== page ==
11 Books That Will Make You Think Even More Deeply About The #BlackLivesMatter Movement
Last Sunday marked the one year anniversary of Michael Brown’s death in Ferguson, Missouri — a day that many citizens in Ferguson and all over the country honored with marches, protest, and, of course, by hash-tagging #BlackLivesMatter. Racial profiling, police brutality, and mass incarceration are serious, ongoing, and unacceptable issues, and there are plenty of ways to learn more about what's going on, and to show your support for #BlackLivesMatter.
Black Lives Matter is more than a hashtag. It is also a grassroots activist movement, founded by three black activists: Patrisse Cullors, Alicia Garza, and Opal Tometi. They created Black Lives Matter in response to the 2013 acquittal of George Zimmerman, who shot unarmed African-American teen Trayvon Martin to death in 2012. Since then, more than 1,000 Black Lives Matter protests, demonstrations, strikes, and Freedom Rides have taken place in the U.S. and all over the world.
Whether you consider yourself an active part of the movement, an ally, or are simply someone who wants to inform yourself beyond all the headlines, these 11 books — curated from social media recommendations, blog posts, university syllabi, socially conscious bookstore picks, and my own reading — will definitely make you think much more deeply about the Black Lives Matter movement.
Citizen: An American Lyric by Claudia Rankine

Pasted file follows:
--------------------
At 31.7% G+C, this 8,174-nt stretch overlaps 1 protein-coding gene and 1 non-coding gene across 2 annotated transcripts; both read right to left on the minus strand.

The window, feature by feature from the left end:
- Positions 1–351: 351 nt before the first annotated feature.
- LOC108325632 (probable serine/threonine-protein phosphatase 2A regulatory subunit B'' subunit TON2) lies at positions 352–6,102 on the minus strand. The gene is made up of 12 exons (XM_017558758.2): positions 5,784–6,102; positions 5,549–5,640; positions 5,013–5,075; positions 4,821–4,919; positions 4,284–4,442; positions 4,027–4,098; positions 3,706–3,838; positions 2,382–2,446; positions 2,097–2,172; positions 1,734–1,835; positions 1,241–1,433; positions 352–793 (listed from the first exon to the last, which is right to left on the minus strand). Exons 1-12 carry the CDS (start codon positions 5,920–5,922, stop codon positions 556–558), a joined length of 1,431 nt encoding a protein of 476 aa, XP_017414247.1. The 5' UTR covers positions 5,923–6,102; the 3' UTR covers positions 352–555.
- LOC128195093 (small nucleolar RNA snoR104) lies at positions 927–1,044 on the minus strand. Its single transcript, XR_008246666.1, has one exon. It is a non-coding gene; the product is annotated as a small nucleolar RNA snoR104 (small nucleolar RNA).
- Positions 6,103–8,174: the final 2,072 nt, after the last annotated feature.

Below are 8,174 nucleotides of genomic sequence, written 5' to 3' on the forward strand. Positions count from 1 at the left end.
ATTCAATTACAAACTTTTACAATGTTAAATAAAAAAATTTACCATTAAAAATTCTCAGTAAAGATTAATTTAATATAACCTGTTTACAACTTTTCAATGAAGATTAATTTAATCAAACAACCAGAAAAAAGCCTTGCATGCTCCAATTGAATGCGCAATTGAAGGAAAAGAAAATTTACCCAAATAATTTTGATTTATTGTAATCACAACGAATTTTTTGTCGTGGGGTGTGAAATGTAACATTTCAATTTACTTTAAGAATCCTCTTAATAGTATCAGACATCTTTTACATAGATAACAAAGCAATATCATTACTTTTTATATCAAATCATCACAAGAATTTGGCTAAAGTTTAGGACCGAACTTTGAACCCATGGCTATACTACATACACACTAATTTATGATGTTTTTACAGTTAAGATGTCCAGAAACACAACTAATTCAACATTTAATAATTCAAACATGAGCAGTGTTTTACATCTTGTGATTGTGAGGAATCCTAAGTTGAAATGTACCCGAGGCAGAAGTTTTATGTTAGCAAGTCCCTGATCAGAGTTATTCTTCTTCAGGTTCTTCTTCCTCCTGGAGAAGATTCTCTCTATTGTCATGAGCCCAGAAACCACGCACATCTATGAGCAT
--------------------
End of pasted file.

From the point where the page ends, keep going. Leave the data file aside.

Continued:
Nominated for the National Book Award in Poetry in 2014, Claudia Rankine's Citizen catalogues the instances of racism — intentional or otherwise — that occur every day in the United States, and the effects that racism has on the black community and the United States as a whole. Page 134 of the text is particularly striking: down the left side of the page runs the repeated line "In Memory Of" and in each reprinting Rankine adds the names of more black victims of police brutality.
Twilight: Los Angeles, 1992 by Anna Deavere Smith
This one-woman play tells the story of the 1992 Los Angeles race riots, which were sparked by the acquittal of police officers who were accused of using excessive force in the famously videotaped arrest of Rodney King. The monologue-driven play is based on interviews — some directly reproduced in the text — with rioters, a Rodney King juror, the Los Angeles police chief, a California congresswoman, and other residents of Los Angeles.
The Warmth of Other Suns by Isabel Wilkerson
Winner of the National Book Award for Nonfiction, The Warmth of Other Suns details the migration of almost 6 million black Americans who began leaving the rural south in 1915, in search of a better life, and continued this mass-relocation to urban regions of the northeastern, midwestern, and western United States through the 1970s. In part the book contains biographies of a former-sharecropper, a Civil Rights activist, and a physician who each faced issues of racism, economic insecurity, and familial destruction.
Men We Reaped by Jesmyn Ward
This is a brave and honest memoir that weaves the deaths of five young black men into the narrative of author Jesmyn Ward’s own young life. Ward tells the story that is almost always lost among all the headlines today: the young men in Men We Reaped are neither saints nor criminals, but are instead wholly beautiful, humanly flawed young men who were essential to their communities, and who, regardless of any personal struggles or failings, died too young and unnecessarily.
Americanah by Chimamanda Ngozi Adichie